OK, there are some rules that you should definitely follow (like not driving down the wrong side of the road or stealing your friend's dessert after you said you don't want to order any). But, when it comes to creativity my advice is to learn the rules, at least the most basic ones, and then put them in the back of your head. Forget about them. (All this is in reference to personal photography. Commercial creative world is a whole other discussion.)

Don't consciously think about them or feel like you must keep referring to a written code of conduct in order to allow yourself be creative. I have seen so many people who have been taught to do things a certain way and they feel so uncomfortable to break out of it; I've seen people take their indoctrination and turn it into a habit they religiously follow when in reality all it does is quash any attempt at experimentation and spontaneity.

There are certain rules that you should learn, for example, how to use and look after your equipment if you are a photographer, but the majority of creative rules, such as, the actual "rule of thirds", will generally follow what your creative eye would naturally settle on anyway. It's useful to learn about them but don't let it stop you or turn you into someone who keeps interrupting their own flow just to keep things in check. Trust your instincts a little bit more. However, the only way to keep decreasing the margin of error is not to carry a rulebook around with you but simply focus on practice, practice, and more practice. Shoot, shoot, shoot, edit, more edit, review, and repeat.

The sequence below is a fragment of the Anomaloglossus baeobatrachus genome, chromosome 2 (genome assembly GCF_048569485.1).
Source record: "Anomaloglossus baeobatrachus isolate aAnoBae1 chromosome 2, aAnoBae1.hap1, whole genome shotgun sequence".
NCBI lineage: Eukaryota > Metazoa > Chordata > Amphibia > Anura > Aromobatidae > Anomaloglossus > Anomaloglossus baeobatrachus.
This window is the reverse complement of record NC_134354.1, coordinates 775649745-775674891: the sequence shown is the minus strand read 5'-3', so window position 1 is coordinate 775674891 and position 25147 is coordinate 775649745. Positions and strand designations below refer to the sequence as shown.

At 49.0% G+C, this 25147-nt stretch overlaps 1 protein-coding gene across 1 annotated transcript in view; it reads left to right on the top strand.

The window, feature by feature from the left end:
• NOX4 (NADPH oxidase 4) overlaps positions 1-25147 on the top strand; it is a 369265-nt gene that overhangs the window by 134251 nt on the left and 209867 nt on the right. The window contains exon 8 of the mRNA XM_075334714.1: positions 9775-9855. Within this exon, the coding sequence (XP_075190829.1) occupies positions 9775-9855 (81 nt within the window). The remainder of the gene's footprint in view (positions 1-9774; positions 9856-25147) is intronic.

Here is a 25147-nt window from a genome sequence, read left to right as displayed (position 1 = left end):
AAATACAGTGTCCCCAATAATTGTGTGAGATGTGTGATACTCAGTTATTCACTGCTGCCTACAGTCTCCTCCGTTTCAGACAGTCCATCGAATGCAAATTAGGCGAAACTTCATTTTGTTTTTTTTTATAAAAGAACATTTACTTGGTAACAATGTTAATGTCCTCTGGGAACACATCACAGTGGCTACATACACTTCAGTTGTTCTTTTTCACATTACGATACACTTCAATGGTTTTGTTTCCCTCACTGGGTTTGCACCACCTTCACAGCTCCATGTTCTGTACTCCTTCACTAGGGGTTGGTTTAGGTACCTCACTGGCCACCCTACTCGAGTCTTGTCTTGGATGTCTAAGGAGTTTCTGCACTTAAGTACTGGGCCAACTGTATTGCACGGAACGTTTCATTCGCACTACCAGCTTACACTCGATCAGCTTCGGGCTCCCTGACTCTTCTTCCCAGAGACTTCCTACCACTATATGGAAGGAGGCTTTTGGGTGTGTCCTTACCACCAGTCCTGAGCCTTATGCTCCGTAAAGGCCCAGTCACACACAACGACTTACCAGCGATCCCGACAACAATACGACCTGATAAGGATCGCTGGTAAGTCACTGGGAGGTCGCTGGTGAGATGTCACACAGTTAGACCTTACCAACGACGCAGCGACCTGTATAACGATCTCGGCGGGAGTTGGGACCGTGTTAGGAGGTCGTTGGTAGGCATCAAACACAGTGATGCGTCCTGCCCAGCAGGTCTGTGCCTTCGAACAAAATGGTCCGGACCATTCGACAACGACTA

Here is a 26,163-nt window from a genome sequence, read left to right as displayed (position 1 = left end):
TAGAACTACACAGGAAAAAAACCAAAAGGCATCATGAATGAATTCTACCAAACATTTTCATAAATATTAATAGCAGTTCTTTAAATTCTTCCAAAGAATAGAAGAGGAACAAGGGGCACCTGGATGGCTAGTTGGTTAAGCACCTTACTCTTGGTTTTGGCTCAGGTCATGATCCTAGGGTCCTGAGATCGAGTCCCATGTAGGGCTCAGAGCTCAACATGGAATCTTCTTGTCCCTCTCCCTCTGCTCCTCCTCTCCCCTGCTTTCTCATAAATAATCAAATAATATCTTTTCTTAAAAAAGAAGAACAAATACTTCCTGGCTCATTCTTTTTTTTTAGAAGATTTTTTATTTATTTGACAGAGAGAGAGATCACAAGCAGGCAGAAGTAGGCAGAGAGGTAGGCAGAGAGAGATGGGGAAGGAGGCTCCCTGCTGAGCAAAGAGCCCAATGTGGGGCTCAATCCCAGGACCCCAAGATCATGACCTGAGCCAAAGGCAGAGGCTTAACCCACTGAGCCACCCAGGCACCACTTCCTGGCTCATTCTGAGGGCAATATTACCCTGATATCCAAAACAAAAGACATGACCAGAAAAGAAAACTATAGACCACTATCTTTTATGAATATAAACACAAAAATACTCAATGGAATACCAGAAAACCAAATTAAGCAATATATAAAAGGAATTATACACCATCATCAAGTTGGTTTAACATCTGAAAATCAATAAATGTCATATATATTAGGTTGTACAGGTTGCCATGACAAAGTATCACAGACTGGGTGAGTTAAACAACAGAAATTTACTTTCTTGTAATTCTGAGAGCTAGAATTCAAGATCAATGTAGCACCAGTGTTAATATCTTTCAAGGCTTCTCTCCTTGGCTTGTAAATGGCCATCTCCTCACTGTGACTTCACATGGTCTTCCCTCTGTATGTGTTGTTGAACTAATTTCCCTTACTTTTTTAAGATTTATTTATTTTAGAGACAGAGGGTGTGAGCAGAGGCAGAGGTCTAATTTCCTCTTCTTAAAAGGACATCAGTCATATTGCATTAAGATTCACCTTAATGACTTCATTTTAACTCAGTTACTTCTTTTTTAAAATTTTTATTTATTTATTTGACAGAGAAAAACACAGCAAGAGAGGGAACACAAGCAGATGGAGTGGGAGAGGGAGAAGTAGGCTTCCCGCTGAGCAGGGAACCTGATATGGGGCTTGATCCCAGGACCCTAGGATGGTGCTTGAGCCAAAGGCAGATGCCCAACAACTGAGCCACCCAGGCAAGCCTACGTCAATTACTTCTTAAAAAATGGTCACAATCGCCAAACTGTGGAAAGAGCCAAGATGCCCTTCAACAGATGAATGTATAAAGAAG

The more you engage in your creative endeavours, the quicker you'll stop thinking about rules and you will rely more on your own ability to create things that align with your vision. We can watch a million YouTube videos on how to create a perfect street silhouette image but if you don't go out and practice, the chances are you'll never capture it. What you need more so than rules is the actual time to put into developing your creativity. It sucks, yes, but if you want to get better you actually need to put in the hours as with any other activity, such as, exercising, DIY skills, cooking.

You need to be there, in the moment, looking around, creating compositions with your eyes, waiting for it or searching for it... but it can't be done in the comfort of your home with an instructions list printed out next to your keyboard. You need to be out there, even if it's just at your own home, and you need to keep doing it, make errors, learn, repeat, and grow. Take advice from others (like myself, hehe) but the advice will be no good if you don't push yourself to actually go and do it.

All boils down to this recipe:

  • Understand the ground rules

  • Review whether you already include this in your work naturally because it's likely that you mostly do

  • Break the rules because it suits and appeals to you at that moment and time but also understand why you choose to break them

I know majority of my images aren't technically perfect nor will they ever be but that's okay because when it comes to personal photography, I shoot for myself. I prefer reacting to moments and going with the flow because to me photography is not a technical exercise, it's a creative one.

Don't let the equipment or rules RULE you—instead, allow yourself to be more playful. Trust me, it's fun and it can surprise you. Sure, you may end up with 100 shit images but at times, there will be that one that you just could not plan, that one that you could no anticipate or describe.

Enjoy creativity because it's freeing; we already have enough of pressures in the outside world, we don't need that to seep into our safe space, whether you enjoy photography, film making, drawing, poetry or anything else.

A.